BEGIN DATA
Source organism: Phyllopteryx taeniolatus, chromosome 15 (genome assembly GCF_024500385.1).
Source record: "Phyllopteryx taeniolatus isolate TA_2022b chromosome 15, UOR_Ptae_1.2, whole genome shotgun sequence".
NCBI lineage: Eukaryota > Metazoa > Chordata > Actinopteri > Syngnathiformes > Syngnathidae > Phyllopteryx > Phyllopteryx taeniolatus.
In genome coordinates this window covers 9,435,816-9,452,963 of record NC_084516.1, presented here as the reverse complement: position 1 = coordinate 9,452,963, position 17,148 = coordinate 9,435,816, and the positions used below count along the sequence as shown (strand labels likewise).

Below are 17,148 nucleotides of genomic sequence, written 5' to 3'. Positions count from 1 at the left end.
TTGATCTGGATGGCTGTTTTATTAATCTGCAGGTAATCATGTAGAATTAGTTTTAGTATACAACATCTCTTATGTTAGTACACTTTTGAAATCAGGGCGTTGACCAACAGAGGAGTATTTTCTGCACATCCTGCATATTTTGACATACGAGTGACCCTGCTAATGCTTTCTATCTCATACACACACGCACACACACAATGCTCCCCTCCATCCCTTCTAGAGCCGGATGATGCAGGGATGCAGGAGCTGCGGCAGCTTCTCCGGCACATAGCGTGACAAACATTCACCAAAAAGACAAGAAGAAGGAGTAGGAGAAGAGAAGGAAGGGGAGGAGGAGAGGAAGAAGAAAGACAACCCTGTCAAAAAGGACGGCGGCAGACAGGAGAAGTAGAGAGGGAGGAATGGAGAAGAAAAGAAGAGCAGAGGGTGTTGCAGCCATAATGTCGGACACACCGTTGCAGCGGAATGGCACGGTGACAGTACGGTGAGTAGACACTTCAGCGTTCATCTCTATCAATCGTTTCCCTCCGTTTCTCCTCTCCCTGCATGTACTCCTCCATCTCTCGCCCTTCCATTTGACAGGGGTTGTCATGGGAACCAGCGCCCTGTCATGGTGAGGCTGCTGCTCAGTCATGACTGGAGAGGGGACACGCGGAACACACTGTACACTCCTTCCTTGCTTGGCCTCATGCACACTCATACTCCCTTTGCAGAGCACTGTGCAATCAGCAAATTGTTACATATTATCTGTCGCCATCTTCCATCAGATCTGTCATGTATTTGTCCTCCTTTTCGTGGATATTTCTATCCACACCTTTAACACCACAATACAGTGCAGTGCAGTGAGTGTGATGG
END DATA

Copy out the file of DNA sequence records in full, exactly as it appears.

Source organism: Phyllopteryx taeniolatus, chromosome 15 (genome assembly GCF_024500385.1).
Source record: "Phyllopteryx taeniolatus isolate TA_2022b chromosome 15, UOR_Ptae_1.2, whole genome shotgun sequence".
NCBI lineage: Eukaryota > Metazoa > Chordata > Actinopteri > Syngnathiformes > Syngnathidae > Phyllopteryx > Phyllopteryx taeniolatus.
In genome coordinates this window covers 9,435,816-9,452,963 of record NC_084516.1, presented here as the reverse complement: position 1 = coordinate 9,452,963, position 17,148 = coordinate 9,435,816, and the positions used below count along the sequence as shown (strand labels likewise).

Below are 17,148 nucleotides of genomic sequence, written 5' to 3'. Positions count from 1 at the left end.
TTGATCTGGATGGCTGTTTTATTAATCTGCAGGTAATCATGTAGAATTAGTTTTAGTATACAACATCTCTTATGTTAGTACACTTTTGAAATCAGGGCGTTGACCAACAGAGGAGTATTTTCTGCACATCCTGCATATTTTGACATACGAGTGACCCTGCTAATGCTTTCTATCTCATACACACACGCACACACACAATGCTCCCCTCCATCCCTTCTAGAGCCGGATGATGCAGGGATGCAGGAGCTGCGGCAGCTTCTCCGGCACATAGCGTGACAAACATTCACCAAAAAGACAAGAAGAAGGAGTAGGAGAAGAGAAGGAAGGGGAGGAGGAGAGGAAGAAGAAAGACAACCCTGTCAAAAAGGACGGCGGCAGACAGGAGAAGTAGAGAGGGAGGAATGGAGAAGAAAAGAAGAGCAGAGGGTGTTGCAGCCATAATGTCGGACACACCGTTGCAGCGGAATGGCACGGTGACAGTACGGTGAGTAGACACTTCAGCGTTCATCTCTATCAATCGTTTCCCTCCGTTTCTCCTCTCCCTGCATGTACTCCTCCATCTCTCGCCCTTCCATTTGACAGGGGTTGTCATGGGAACCAGCGCCCTGTCATGGTGAGGCTGCTGCTCAGTCATGACTGGAGAGGGGACACGCGGAACACACTGTACACTCCTTCCTTGCTTGGCCTCATGCACACTCATACTCCCTTTGCAGAGCACTGTGCAATCAGCAAATTGTTACATATTATCTGTCGCCATCTTCCATCAGATCTGTCATGTATTTGTCCTCCTTTTCGTGGATATTTCTATCCACACCTTTAACACCACAATACAGTGCAGTGCAGTGAGTGTGATGG